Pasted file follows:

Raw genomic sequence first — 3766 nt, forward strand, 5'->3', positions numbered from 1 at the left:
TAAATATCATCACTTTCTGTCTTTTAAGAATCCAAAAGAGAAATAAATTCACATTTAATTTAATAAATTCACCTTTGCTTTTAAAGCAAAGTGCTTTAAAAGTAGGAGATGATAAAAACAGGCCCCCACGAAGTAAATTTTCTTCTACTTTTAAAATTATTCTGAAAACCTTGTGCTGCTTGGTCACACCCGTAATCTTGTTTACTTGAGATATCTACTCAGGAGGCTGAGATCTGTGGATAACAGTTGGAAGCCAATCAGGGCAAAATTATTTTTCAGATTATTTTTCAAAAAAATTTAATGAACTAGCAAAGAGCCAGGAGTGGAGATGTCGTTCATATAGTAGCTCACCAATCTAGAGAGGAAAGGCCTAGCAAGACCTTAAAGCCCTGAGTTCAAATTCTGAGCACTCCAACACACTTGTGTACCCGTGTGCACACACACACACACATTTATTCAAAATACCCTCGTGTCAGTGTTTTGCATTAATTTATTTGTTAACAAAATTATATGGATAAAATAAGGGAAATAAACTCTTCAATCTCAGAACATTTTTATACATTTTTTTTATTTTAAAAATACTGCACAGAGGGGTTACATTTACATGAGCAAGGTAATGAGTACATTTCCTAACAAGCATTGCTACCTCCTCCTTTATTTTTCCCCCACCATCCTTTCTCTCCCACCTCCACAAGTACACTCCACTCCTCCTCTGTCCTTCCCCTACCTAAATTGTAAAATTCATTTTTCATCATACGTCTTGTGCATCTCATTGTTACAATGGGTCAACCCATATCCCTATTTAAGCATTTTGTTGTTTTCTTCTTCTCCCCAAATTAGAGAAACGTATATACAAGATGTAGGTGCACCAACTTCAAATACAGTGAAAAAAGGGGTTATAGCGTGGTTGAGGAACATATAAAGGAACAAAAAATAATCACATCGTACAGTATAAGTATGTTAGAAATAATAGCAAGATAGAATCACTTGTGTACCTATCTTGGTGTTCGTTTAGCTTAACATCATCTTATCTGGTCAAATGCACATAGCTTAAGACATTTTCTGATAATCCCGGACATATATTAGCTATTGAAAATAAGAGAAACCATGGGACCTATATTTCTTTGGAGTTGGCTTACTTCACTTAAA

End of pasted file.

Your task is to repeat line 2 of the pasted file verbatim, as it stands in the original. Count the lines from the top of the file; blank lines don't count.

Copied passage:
TAAATATCATCACTTTCTGTCTTTTAAGAATCCAAAAGAGAAATAAATTCACATTTAATTTAATAAATTCACCTTTGCTTTTAAAGCAAAGTGCTTTAAAAGTAGGAGATGATAAAAACAGGCCCCCACGAAGTAAATTTTCTTCTACTTTTAAAATTATTCTGAAAACCTTGTGCTGCTTGGTCACACCCGTAATCTTGTTTACTTGAGATATCTACTCAGGAGGCTGAGATCTGTGGATAACAGTTGGAAGCCAATCAGGGCAAAATTATTTTTCAGATTATTTTTCAAAAAAATTTAATGAACTAGCAAAGAGCCAGGAGTGGAGATGTCGTTCATATAGTAGCTCACCAATCTAGAGAGGAAAGGCCTAGCAAGACCTTAAAGCCCTGAGTTCAAATTCTGAGCACTCCAACACACTTGTGTACCCGTGTGCACACACACACACACATTTATTCAAAATACCCTCGTGTCAGTGTTTTGCATTAATTTATTTGTTAACAAAATTATATGGATAAAATAAGGGAAATAAACTCTTCAATCTCAGAACATTTTTATACATTTTTTTTATTTTAAAAATACTGCACAGAGGGGTTACATTTACATGAGCAAGGTAATGAGTACATTTCCTAACAAGCATTGCTACCTCCTCCTTTATTTTTCCCCCACCATCCTTTCTCTCCCACCTCCACAAGTACACTCCACTCCTCCTCTGTCCTTCCCCTACCTAAATTGTAAAATTCATTTTTCATCATACGTCTTGTGCATCTCATTGTTACAATGGGTCAACCCATATCCCTATTTAAGCATTTTGTTGTTTTCTTCTTCTCCCCAAATTAGAGAAACGTATATACAAGATGTAGGTGCACCAACTTCAAATACAGTGAAAAAAGGGGTTATAGCGTGGTTGAGGAACATATAAAGGAACAAAAAATAATCACATCGTACAGTATAAGTATGTTAGAAATAATAGCAAGATAGAATCACTTGTGTACCTATCTTGGTGTTCGTTTAGCTTAACATCATCTTATCTGGTCAAATGCACATAGCTTAAGACATTTTCTGATAATCCCGGACATATATTAGCTATTGAAAATAAGAGAAACCATGGGACCTATATTTCTTTGGAGTTGGCTTACTTCACTTAAA